of ethnic origin, and that the Law on Croatian Citizenship be amended
accordingly. It further recommends that the State party ratify the 1961
Convention on the Reduction of Statelessness.
23. The Committee
encourages the State party to continue its efforts to reduce unemployment
and promote entrepreneurship. In so doing, the State party should ensure
that all such measures, including training of prospective employees
and placement of job-seekers with potential employers, are undertaken
in a non-discriminatory manner.
24. The Committee
strongly recommends that the State party undertake a comprehensive review
of the situation of women in all aspects of life, as members of the
family, in the workforce and as public servants, in order to assess
those situations in which women are at a disadvantage and to develop
appropriate laws and policies to address their inequality.
25. The Committee
recommends that the State party take measures to make sexual harassment
in the workplace a prosecutable offence.
26. The Committee
recommends that all present and future policies, laws and practices
be reviewed in the light of their potential effects on women and that
appropriate measures be taken to ensure that women are not disadvantaged.
27. The Committee
recommends that the State party include in its second periodic report
detailed information on the nature, extent and causes of the human trafficking
taking place in its territory.
28. In view
of the very large number of persons affected in the areas of occupancy
rights, acquisition of citizenship and other matters resulting from
the war and the aftermath of independence, the Committee is of the opinion
that the burden on the court system could be significantly reduced by
adopting non-discriminatory laws and by streamlining legal and administrative
29. The Committee
recommends that the State party arrange to provide extensive human rights
training for members of all professions that have a direct role in the
promotion and protection of human rights, including judges, lawyers,
the police and the military. Instruction on the Covenant should be part
of such training.
30. The Committee
strongly recommends that the State party review its criteria for establishing
trade unions in accordance with article 8 of the Covenant and with the
appropriate ILO conventions to which it is a party.
31. The Committee
urges the State party to structure its data collection efforts in the
future in such a way as to be able to identify clearly the most disadvantaged
and marginalized groups of society. It calls on the State party to conduct
studies of all its laws, policies and practices with a view to assessing
their effects on those groups, especially with regard to those areas
that most directly affect their basic living conditions, such as employment,
housing restitution, relocation, tenancy rights, health care, naturalization
and education. All data should be disaggregated by minority groups,
as well as by gender, religion, disability and any other relevant criteria
that will help the State party develop targeted programmes to help those
most in need.
32. The Committee
recommends that the State party reinforce its efforts to address the
high level of unemployment.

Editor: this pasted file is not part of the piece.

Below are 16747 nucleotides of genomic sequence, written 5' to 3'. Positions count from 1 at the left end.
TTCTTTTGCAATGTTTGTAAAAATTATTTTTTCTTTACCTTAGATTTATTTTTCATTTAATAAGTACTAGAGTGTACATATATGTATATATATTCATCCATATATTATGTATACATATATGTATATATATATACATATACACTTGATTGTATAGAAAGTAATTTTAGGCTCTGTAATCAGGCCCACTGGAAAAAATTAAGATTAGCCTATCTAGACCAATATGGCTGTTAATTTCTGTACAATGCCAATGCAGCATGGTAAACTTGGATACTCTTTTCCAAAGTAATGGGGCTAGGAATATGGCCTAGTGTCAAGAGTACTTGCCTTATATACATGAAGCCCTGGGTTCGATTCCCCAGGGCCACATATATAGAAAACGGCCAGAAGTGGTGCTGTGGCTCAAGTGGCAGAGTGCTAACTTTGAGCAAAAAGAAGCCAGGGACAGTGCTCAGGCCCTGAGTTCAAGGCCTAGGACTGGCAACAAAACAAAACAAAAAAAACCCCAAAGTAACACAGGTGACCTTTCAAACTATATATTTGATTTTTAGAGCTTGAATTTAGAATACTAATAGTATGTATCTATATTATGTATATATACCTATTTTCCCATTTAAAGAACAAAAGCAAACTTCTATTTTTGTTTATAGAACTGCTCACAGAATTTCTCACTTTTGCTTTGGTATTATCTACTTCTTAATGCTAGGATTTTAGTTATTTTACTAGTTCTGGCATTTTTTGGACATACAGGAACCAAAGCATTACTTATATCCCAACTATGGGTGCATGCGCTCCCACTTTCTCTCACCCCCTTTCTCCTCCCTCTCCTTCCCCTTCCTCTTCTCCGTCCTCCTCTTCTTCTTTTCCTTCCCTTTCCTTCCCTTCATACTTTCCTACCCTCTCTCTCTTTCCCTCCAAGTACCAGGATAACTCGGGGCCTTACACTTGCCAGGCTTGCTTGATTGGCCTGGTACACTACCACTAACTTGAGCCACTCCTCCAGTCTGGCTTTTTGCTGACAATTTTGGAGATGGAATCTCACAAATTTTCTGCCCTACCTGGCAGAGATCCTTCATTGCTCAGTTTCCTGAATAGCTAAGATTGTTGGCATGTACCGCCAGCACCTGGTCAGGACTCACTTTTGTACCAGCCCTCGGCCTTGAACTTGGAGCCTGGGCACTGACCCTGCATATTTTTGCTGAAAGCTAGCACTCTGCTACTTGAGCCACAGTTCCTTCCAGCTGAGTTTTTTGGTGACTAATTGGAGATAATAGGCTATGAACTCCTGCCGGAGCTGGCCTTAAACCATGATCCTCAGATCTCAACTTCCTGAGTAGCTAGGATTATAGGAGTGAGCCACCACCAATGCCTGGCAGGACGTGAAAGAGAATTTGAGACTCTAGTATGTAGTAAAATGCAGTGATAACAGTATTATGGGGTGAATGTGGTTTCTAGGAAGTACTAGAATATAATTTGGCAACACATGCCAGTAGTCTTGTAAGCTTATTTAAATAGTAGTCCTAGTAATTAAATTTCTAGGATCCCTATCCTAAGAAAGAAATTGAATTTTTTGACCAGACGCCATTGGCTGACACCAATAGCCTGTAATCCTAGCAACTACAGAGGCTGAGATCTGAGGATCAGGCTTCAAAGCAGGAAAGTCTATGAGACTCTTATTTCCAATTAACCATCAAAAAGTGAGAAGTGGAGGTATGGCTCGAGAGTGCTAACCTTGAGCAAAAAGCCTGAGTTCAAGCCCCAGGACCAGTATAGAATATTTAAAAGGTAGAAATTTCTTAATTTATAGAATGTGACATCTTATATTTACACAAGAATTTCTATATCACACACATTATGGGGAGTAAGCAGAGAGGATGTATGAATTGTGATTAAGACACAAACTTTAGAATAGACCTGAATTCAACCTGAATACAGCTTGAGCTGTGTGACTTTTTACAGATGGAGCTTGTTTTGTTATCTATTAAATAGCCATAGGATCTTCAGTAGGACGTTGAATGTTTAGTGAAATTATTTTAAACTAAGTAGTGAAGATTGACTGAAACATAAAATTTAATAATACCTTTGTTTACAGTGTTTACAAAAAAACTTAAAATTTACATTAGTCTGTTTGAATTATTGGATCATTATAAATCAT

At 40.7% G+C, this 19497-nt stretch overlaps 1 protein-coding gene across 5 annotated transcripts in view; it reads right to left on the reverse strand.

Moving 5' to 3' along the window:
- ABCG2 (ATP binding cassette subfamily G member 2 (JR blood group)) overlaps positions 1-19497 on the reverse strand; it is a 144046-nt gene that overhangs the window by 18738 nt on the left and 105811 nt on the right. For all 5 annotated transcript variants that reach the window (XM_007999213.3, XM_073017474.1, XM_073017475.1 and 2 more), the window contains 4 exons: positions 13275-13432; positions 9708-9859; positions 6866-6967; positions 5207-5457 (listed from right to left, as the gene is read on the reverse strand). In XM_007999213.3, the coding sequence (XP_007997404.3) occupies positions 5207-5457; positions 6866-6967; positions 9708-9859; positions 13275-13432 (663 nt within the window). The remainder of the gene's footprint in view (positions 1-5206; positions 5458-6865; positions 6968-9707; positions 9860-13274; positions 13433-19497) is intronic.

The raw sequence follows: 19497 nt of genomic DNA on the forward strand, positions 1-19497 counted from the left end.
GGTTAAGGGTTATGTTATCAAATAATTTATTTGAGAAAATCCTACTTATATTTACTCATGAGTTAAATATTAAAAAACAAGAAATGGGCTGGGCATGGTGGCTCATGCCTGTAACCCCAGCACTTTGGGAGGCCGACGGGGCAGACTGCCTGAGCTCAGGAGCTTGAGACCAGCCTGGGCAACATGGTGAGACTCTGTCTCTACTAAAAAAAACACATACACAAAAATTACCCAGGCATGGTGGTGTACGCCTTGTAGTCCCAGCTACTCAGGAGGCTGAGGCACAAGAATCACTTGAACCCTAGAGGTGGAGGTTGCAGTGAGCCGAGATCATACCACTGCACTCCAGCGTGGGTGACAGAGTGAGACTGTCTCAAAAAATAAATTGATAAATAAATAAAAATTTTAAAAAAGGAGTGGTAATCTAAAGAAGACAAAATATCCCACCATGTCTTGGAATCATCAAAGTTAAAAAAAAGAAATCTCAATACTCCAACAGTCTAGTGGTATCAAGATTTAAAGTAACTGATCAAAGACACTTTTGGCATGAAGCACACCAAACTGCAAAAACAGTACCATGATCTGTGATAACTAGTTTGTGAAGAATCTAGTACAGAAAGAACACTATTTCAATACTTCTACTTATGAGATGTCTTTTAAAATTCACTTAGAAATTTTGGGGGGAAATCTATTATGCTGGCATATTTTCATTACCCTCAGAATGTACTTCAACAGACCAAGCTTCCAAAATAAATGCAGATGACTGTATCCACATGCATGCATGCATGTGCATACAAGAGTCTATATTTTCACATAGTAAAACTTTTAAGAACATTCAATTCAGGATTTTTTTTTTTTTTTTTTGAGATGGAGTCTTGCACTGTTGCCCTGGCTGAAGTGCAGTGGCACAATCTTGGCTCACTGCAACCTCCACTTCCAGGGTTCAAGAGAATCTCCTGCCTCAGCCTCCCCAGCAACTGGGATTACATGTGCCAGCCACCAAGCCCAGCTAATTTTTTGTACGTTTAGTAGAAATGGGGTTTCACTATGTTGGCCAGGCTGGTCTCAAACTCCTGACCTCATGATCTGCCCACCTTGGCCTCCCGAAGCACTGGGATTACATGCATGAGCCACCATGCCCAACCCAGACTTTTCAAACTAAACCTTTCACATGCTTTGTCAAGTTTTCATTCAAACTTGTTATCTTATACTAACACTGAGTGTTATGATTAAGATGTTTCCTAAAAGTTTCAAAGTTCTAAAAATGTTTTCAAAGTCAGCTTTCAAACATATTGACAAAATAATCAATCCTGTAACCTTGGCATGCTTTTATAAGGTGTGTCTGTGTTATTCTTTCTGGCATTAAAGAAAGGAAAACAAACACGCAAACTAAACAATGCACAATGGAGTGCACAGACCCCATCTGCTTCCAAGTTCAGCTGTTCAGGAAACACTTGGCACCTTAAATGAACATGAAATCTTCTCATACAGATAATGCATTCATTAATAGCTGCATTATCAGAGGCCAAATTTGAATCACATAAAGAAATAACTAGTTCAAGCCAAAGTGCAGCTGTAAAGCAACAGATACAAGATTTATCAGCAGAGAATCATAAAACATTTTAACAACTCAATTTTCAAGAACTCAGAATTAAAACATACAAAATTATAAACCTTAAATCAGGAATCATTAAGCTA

33. The Committee
recommends as a matter of urgency that the State party continue its
negotiations with the relevant authorities to ensure that Croatians
who made pension contributions prior to independence are able to benefit
from their pensions.
34. The Committee
recommends that the State party carefully review the probable effects
of its plans to privatize portions of the national health-care system
on the most disadvantaged and marginalized sectors of society, including,
in particular, the unemployed and underemployed, the homeless and those
living in poverty.
35. The Committee
urges the State party to ensure that the content of education is directed,
in accordance with article 13, paragraph 1, of the Covenant, to strengthening
respect for human rights and fundamental freedoms, to enabling all persons
to participate effectively in a free society and to promoting understanding,
tolerance and friendship.
36. The Committee
recommends that immediate steps be taken to ensure that all children
residing within the territory of the State party, regardless of their
ethnic origin or the status of their parents, are able to go to school
and are protected from discrimination.
37. The Committee
urges that the educational curricula of schools at all levels be reviewed
with a view to promoting human rights education, mutual understanding,
tolerance and friendship, in accordance with article 13. Conversely,
any educational material that is discriminatory or derogatory towards
others should be removed. It recommends that the State party take guidance
in such educational reform from General Comment No. 13 of the Committee
on the right to education and by General Comment No. 1 of the Committee
on the Rights of the Child on the aims of education.
38. The Committee
strongly recommends that the State party establish an inclusive procedure
through which the views of non-governmental organizations can be taken
into account during the preparation of future reports. The next report
should be widely circulated among all interested sectors of civil society
and their input solicited.
39. The Committee
requests the State party to disseminate the present concluding observations
widely, including among government agencies and the judiciary, and to
inform the Committee on the steps taken to implement them in its second
40. The Committee
requests the State party to submit its second periodic report by 30